- Agro-business has emerged as one of the most promising fields, whether for small or large enterprises, due to the chronic shortage in food production in the nation.
- The estimated 70% gap in energy access in Mozambique creates a market that is drawing more attention from renewable energy investors
- Financial markets are showing promise of good returns, including forex and cryptocurrencies
The World Bank projects Mozambique will grow by 5.7 percent between 2022 and 2024 driven by increased demand post-pandemic and the start of LNG production. This is expected to stimulate other sectors including extractives, services and boost exports.
Analysts agree that transportation and logistics, energy, ICT, capital markets, agribusiness, banking, insurance, and textiles provide enormous potential for commercial success in Mozambique.
Pedro Correia, Country Manager of Flying Submarine, says a number of sectors are ripe for investment and growth due to the changing business and regulatory environment.
Yet, there is a particular context in which each of these industries is positioned as one of the pillars of the disruption expected for the nation, both in terms of company profitability and the precise structural disruption expected in the economy.
The estimated 70% gap in energy access, for example, creates a market that is drawing more attention from renewable energy investors.
According to economist and president of the Association of Economists of Mozambique (AMECON), Pedro Cossa, financial, energy and agricultural sectors share the potential of being within the reach of national investors in addition to having a sizable domestic and international consumer market.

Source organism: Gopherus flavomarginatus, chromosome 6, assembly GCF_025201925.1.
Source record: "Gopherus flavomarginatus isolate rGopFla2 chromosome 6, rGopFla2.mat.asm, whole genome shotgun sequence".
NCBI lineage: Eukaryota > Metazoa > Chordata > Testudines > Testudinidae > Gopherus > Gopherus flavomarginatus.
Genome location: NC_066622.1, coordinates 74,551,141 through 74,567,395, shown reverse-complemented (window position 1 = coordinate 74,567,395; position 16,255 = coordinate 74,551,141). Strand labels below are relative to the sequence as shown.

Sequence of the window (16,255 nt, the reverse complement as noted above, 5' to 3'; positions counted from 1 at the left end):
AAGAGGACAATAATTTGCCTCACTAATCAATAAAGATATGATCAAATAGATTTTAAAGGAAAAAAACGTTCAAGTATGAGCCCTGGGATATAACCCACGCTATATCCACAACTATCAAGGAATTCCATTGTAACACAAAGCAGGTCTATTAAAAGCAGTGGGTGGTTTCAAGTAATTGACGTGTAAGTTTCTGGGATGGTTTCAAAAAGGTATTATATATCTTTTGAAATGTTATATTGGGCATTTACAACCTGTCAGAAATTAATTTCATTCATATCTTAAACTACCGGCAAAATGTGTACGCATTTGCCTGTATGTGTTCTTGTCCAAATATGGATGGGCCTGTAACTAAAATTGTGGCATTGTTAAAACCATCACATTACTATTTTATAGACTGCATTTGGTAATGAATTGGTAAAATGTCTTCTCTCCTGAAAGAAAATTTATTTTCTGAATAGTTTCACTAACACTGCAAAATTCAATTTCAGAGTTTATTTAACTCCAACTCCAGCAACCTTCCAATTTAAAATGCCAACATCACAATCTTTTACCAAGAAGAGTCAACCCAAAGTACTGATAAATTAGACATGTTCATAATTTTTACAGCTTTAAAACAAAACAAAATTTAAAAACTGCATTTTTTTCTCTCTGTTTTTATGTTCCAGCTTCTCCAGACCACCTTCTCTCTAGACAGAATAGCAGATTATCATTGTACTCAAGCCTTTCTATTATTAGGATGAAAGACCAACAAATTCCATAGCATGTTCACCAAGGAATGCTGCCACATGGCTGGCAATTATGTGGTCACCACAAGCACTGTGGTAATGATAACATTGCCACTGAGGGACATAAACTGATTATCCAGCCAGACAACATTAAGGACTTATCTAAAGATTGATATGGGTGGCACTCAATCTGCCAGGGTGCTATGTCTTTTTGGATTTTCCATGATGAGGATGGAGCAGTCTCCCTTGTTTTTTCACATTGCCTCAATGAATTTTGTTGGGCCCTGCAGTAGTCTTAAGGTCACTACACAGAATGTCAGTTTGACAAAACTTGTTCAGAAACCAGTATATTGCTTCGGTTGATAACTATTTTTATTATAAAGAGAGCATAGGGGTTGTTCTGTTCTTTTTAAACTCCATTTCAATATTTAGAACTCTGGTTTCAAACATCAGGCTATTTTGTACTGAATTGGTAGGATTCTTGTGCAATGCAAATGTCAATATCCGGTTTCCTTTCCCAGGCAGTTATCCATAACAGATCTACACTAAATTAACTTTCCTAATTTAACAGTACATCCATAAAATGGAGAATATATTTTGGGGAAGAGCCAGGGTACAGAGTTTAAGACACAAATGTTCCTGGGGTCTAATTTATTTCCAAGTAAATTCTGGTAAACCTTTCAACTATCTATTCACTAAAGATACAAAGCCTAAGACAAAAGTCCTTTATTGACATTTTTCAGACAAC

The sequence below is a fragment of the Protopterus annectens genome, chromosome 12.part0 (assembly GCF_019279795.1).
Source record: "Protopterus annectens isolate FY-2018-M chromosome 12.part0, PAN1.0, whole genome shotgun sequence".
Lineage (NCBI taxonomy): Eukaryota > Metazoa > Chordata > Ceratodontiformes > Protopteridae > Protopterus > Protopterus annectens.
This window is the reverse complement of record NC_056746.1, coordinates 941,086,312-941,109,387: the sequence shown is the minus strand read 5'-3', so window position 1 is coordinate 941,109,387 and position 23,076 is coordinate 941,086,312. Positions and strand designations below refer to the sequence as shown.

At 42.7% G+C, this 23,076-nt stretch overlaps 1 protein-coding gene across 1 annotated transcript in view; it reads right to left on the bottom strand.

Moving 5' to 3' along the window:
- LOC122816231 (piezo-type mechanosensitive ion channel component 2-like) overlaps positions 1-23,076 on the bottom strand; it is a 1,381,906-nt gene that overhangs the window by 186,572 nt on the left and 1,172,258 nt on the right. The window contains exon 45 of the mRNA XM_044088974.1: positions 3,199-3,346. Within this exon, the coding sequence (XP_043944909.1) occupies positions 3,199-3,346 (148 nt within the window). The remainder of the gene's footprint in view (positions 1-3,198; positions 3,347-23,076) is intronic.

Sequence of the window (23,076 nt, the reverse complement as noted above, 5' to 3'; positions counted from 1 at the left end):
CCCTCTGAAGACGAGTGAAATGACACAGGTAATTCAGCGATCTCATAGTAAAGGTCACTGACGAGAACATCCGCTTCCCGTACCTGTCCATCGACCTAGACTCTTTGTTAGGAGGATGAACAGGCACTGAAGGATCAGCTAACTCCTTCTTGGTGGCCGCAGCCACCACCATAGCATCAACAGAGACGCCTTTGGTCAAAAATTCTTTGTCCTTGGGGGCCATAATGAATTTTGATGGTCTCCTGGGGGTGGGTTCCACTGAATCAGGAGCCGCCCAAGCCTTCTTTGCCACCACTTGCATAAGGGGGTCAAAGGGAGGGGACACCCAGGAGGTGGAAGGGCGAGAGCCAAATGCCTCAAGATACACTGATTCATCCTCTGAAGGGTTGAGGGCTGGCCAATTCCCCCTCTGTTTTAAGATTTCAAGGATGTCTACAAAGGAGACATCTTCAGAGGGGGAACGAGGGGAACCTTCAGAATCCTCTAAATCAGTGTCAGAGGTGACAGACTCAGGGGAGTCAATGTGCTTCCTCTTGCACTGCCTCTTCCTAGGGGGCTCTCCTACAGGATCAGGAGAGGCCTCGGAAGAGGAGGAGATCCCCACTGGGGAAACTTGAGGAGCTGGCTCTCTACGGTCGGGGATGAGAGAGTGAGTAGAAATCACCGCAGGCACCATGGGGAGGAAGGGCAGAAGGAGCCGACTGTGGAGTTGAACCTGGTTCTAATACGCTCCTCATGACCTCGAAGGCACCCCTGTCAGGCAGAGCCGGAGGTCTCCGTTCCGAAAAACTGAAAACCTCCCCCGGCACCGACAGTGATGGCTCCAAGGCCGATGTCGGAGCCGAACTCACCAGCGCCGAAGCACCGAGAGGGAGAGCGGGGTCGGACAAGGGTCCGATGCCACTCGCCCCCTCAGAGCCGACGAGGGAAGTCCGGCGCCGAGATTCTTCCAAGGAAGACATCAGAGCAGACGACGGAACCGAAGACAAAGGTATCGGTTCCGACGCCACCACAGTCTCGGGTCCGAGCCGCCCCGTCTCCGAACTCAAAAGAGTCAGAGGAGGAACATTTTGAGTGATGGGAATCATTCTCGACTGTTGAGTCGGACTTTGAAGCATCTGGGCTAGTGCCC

Agro-business has emerged as one of the most promising fields, whether for small or large enterprises, due to the chronic shortage in food production in the nation – which imports everything it consumes – and the population growth rate of close to 2.5% per year.
Poultry farming, for instance, has increased significantly from 6000 units a decade ago to 100,000 units annually. This level is extremely close to covering domestic consumption and already gives producers hope for exporting soon.
The production of bananas is another excellent present asset. It obtained 40 million dollars in exports from just 22 of the Bananalândia chain enterprises, which employ around 2500 people, in 2021.